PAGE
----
Ray Collins on why the government should honour its commitment to allow Local Healthwatch bodies to campaign on patient issues
For Healthwatch to win public trust and become an effective organisation for patients, two things are necessary. Independence from the providers, commissioners and regulators of health services – because a patients complaint may involve the need to challenge any or all three of those interests. And also, genuine grassroots representation from groups and individuals – not top down organisation.
We have in Anna Bradley, the new Chair of Healthwatch England, a person with the commitment to try and make the national organisation work. The fact remains however, that it is a sub-committee of the Care Quality Commission (CQC) and it simply doesn’t have the power and authority of the three big players in the NHS – the Commissioning Board, the CQC itself and Monitor.
In the Local Healthwatch (LHW) regulations, this problem is mirrored locally. A potentially powerful mechanism, it is structurally weak because it relies on local authorities to fund who provides the social care that it is meant to monitor. But my real concern is that LHW, when it does eventually open its doors, will be bound and gagged by these regulations with its explicit ban on campaigning.
And this is all despite the commitment given by the Minister Baroness Northover at Lords Report stage of the Health and Social Care Bill, when she said:
“The noble Lord, Lord Warner, asked again about campaigning. I said in Committee that HealthWatch England and local healthwatch can campaign. I followed that up with a letter confirming that, which I hope he got-but perhaps he did not-and I reiterate it here. I hope that that is of help to the noble Lord.”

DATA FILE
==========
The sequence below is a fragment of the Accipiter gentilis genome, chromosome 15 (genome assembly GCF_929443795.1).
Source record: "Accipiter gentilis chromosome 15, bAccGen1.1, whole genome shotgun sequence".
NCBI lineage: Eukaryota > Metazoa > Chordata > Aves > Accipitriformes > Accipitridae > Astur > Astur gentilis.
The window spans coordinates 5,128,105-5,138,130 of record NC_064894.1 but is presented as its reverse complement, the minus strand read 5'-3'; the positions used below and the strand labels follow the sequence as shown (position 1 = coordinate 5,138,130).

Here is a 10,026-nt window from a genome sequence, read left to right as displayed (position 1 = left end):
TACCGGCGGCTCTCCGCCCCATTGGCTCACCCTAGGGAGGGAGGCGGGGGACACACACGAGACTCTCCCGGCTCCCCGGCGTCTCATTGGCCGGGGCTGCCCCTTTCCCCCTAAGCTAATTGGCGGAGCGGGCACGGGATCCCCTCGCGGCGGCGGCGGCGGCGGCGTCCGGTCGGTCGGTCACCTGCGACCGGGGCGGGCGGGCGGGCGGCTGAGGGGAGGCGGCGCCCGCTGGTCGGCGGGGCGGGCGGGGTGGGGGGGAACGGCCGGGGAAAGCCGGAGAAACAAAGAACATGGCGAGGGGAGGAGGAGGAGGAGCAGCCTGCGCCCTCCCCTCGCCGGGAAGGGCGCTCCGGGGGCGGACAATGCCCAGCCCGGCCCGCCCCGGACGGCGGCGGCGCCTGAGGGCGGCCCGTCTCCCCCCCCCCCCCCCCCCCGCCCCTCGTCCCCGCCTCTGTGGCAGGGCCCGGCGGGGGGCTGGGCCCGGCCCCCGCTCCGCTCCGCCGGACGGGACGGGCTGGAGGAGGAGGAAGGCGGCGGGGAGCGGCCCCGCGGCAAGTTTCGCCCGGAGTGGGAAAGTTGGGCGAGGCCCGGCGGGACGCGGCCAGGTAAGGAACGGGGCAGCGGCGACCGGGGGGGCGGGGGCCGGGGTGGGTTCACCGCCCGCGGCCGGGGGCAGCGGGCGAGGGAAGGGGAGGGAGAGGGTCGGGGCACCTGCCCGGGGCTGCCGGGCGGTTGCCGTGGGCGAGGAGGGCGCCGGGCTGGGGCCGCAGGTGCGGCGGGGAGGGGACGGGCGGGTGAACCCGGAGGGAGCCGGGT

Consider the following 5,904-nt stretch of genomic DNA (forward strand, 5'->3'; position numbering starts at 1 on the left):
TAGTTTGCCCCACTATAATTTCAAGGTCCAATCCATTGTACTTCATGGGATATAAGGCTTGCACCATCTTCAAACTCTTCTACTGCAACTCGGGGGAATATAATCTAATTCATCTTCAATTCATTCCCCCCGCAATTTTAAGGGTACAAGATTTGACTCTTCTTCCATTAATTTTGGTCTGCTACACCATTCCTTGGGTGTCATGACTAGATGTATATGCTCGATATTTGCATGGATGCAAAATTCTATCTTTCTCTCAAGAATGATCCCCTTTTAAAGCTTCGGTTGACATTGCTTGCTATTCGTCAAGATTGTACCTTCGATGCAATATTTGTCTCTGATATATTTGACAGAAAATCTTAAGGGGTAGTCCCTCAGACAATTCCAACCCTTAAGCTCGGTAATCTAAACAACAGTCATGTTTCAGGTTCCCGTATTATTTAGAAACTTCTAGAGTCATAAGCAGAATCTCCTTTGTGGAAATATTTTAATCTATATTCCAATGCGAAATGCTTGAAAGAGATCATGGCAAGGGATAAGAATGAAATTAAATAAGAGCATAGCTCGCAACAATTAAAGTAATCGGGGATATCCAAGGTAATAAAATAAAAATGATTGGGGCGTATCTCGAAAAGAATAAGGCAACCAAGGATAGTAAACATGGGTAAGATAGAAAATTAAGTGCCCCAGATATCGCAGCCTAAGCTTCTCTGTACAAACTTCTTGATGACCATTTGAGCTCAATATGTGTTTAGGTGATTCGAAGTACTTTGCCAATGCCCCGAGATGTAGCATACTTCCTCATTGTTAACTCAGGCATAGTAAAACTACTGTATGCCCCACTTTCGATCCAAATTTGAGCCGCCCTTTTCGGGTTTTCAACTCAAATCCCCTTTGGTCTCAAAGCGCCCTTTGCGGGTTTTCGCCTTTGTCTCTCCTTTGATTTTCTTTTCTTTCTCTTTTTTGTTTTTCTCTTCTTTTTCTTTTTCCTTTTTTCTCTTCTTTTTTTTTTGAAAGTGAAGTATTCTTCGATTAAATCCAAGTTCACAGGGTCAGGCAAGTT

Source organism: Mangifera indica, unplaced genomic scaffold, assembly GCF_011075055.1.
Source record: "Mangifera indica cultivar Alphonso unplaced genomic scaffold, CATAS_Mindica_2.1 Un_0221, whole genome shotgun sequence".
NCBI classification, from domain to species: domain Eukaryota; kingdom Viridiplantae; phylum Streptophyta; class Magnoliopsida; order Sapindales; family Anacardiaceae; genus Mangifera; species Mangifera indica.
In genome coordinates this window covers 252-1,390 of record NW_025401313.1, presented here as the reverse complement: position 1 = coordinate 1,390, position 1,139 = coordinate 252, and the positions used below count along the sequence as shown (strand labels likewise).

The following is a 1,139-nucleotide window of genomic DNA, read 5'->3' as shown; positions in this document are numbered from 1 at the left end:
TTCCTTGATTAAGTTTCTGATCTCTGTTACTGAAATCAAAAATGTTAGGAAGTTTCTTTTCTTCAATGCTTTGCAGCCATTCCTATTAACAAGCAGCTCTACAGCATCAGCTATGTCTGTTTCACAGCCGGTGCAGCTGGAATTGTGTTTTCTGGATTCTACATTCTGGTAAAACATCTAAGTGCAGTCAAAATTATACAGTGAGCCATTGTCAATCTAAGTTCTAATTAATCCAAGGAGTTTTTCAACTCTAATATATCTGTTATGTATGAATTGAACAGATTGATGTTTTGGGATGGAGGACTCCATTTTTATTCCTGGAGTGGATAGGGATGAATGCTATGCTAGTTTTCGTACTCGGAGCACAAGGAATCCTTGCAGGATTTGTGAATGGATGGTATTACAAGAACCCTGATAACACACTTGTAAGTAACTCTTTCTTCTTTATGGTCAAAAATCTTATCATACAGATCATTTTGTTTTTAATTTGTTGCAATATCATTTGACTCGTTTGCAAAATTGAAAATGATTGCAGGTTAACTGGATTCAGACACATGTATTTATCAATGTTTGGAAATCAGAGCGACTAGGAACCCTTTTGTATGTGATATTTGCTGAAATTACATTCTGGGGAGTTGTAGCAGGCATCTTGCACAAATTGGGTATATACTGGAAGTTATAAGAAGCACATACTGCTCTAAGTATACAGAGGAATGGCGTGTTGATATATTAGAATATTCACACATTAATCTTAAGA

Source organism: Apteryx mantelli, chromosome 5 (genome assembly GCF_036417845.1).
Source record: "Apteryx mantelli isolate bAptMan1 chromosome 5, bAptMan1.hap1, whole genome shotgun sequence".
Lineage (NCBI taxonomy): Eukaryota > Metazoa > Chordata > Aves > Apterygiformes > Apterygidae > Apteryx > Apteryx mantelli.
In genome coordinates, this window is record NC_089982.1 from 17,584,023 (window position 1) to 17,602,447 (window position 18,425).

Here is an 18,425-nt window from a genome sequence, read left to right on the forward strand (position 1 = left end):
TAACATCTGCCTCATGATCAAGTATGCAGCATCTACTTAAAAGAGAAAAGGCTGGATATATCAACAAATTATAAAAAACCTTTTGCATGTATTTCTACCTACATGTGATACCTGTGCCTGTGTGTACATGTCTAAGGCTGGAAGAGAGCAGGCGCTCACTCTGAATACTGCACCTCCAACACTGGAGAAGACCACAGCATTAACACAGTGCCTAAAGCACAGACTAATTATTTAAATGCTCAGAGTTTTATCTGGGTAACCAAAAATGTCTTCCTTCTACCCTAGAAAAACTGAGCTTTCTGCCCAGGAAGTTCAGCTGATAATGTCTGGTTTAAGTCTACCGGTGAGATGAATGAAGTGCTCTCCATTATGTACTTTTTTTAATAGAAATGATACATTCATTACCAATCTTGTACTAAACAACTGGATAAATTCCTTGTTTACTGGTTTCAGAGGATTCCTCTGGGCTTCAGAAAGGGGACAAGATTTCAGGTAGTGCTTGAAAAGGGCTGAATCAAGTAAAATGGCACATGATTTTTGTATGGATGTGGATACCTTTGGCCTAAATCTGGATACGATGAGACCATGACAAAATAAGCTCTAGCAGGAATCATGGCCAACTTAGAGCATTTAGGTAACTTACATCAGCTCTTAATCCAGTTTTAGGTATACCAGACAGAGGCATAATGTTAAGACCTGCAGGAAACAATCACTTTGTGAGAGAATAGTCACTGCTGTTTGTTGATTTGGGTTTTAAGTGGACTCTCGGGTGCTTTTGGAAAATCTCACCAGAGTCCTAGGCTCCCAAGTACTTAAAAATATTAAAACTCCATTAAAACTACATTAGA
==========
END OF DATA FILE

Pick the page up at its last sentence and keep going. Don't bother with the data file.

No one would condone a LHW campaigning against or for a political party. But these regulations go well beyond that, effectively banning LHW from leading campaigns to change poor services and amend legislation. Ministers will no doubt tell us that the words used in the regulations do not have the meaning I am placing on them. That in section 36 (2) of the regulations LHW will have the necessary freedom to undertake campaigning and policy work related to its core activities.
I am not alone in expressing concern on the actual words of the regulations. In their briefing on the Regulations, the newly established Healthwatch England stated that Section 36 (1a and 1b):
‘...should have been worded more appropriately to avoid any potential confusion, around the active role local Healthwatch will have in undertaking policy and campaigning work on behalf of consumers of health and social care services in their areas.’
They then go on to say:
‘Healthwatch England would welcome that these concerns be resolved in future statutory instruments. In the interim, Healthwatch England proposes that it works with the Department of Health and the Local Government Association to produce guidance for local Healthwatch and local authorities to assist them to correctly interpret the regulations.’
For once, it would be good to have regulations that mean what they say. Coming just before publication of the Francis Report on the disasters at Mid Staffordshire Hospital, Ministers in moving these Regulations are putting at risk the one pre-requisite that Healthwatch needs to do its job, ie have the trust of patients and the public. The current wording will undermine the effectiveness of LHW as the people’s watchdog in health and social care, and the government should now honour its previous commitments.
Lord Ray Collins of Highbury is a Shadow Health Minister, and also a member of the Shadow DfID team
Published 5th February 2013